Wow thank you, that’s nice of you to say. I’ve got a pretty regular block of code I use to adjust the layout of the campaign then go into color schemas and particulars from there. I’m not all that great at coding and particularly terrible at anything art related, but I’ve been working a lot with MidJourney lately to create assets for my campaigns. It’s an amazing tool for GMs, I can’t tell you guys how much time I’ve saved from not having to comb through pictures for my games trying to find just the right one. It’s really streamlining how long it takes me to prepare. Viridian City is the first time I’ve incorporated layouts from MJ as well as assets to build a campaign, but it’s still very much a work in progress. Historically everyone that is in my campaigns is on desktop so that’s all I wrote code for but this time around I’m trying to make things more mobile friendly.

The setting lends itself well to just about anything — exploration, politics, ground combat, space combat, intrigue, heists, stealth missions, and good old-fashioned misbehavin’. What’s your favorite and what do your players like best?

My wife is all about relationships in games and lives for a great romance and getting to know the NPCs. I’m all about tactical encounters and creative problem solving. Our campaigns usually meet somewhere in the middle. Quippy dialogue and outrageous plans are also frequent additions, as the complication “Overconfident” is often responsible for a ton of plot points changing hands.

Obsidian Portal loves to hear the wisdom of winning GM’s. Do you have any tips or advice for writing stories, running games, building worlds, tweaking mechanics, or keeping the fun going that you’d like to share?

Find a way to make every game special. Most GMs I’ve met do that through story but I advocate for doing it in mechanics as well. When I run D&D games, I borrow a tradition from a friend of mine where he gives every player a wish to really customize their characters. It ensures each character is truly unique and something that no one has ever played before which we all loved. We evolved that into an “Ultra Point” system which allows players to buy up additional class features to really play a truly unique character by exponentially compounding character options. It’s also a great tool to round out a party for smaller groups as players started to drop off.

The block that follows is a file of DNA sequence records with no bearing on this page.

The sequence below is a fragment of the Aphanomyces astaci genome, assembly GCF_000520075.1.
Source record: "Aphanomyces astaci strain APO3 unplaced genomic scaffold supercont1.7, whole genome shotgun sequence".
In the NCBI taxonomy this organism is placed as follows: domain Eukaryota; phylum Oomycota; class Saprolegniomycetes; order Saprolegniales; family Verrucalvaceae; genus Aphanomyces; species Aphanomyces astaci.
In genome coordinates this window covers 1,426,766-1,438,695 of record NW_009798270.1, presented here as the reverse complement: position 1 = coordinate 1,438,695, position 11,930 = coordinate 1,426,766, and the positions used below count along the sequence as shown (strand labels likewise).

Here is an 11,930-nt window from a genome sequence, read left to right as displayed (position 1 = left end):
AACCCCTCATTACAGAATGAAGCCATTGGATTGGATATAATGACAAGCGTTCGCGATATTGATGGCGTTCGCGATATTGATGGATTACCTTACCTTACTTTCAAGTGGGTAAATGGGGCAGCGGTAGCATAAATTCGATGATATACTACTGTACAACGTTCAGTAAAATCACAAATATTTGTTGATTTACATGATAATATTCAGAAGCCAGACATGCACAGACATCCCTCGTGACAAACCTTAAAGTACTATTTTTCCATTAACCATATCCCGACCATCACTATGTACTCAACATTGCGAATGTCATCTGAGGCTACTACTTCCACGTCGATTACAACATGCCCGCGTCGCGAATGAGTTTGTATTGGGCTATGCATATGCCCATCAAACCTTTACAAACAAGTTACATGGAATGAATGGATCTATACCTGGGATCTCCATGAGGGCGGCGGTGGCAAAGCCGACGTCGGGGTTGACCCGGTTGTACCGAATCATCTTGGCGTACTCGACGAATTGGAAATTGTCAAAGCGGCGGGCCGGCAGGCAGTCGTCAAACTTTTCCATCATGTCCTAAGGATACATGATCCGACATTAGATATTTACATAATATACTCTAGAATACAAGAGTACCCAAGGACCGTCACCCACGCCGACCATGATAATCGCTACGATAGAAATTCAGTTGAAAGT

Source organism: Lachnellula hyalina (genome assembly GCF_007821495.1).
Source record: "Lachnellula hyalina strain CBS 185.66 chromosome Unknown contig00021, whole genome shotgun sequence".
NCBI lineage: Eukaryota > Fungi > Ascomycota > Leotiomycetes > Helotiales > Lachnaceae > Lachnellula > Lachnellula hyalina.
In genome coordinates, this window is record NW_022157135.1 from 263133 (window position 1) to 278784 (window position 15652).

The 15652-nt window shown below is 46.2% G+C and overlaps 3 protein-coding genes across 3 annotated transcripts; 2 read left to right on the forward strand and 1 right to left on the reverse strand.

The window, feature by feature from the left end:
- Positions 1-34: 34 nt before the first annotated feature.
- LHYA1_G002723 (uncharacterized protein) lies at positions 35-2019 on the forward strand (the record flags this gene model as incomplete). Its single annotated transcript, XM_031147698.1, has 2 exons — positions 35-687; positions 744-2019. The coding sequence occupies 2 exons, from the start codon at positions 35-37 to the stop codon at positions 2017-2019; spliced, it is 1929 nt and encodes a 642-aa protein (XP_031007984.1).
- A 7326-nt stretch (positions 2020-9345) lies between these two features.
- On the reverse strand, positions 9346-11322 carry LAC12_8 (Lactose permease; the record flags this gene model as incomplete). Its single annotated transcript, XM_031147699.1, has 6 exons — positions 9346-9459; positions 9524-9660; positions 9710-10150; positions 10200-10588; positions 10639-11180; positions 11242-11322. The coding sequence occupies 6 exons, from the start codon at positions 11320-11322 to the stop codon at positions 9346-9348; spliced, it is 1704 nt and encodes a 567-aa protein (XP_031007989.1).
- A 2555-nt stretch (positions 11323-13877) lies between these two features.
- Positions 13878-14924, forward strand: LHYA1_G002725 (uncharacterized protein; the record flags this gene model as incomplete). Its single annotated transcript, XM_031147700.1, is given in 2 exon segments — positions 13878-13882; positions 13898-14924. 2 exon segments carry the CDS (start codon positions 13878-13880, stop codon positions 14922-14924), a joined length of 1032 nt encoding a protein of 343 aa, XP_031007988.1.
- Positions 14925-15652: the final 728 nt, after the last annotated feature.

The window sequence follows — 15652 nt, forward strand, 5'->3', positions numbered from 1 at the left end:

As you can probably tell from Violet Hill, I love to write custom mechanics to ramp up the campaign and then challenge myself to balance the game around them. I’ve known a lot of GMs that were staunchly against giving their players power and never understood why. I’d encourage GMs to let things get crazy from time to time. The more creative power you give your players, the more interesting solutions they’ll devise. The mechanics all come down to equations and probability, so it’s easy to let your players feel really powerful and still present a balanced (or challenging, or easy, or whatever you want) campaign to the table because everything else is under your control.

Lastly, and I know it’s probably been said to death but, one of my rules to live by is to play your way. It’s really discouraging to go to places like Reddit and other forums where “purists” believe games have to be played a certain way. If you have a great idea for a game you should go for it, and surround yourself with influences and people that inspire instead of criticize. Even if that’s not your cup of tea, when you read something from someone reaching out for inspiration to go a different direction than you would, be supportive instead of dismissive. What matters more than anything else is nurturing our passion for this hobby we all love.

Thank you for choosing Violet Hill as CotM for November!

Wellsir, it’s a mite late and the ol’ brainpan’s full of new know-how. So let’s call it a night with thanks to Jonathonathon on a bang-up job. Obsidian Portal is always looking for new nominations for Campaign of the Month, and you can submit your favorites here.

Also, keep an eye out for news on our Campaign of the Year competition, which is happening soon!

2
Oct

Obsidian Portal Campaign of the Month October 2023: Thieves & Kings

Well met and welcome to Argoth, the land of Thieves & Kings — our October Campaign of the Month winner! GM Robling is no stranger to our crown of conquerors, and adds to his accolades with some of the best world-building and writing you’ll read this side of the City of Bright Sails. Thieves & Kings has been many years in the making and promises to take adventurers from humble inns to fey courts to powerful portals into the realms beyond understanding. Warm your worn hands by the common room fire and listen to our tale…

What’s new in your life since your Campaign of the Month win in 2014 for “Battletech (Farscape): The New Breed”?

Practically nothing, though, fundamentally, COVID changed all our lives, neh?

“Thieves & Kings” has many chapters and hundreds of gaming sessions spanning seven years of real time. We know it would be impossible to sum up everything, but could you give us an overview of the story, so far?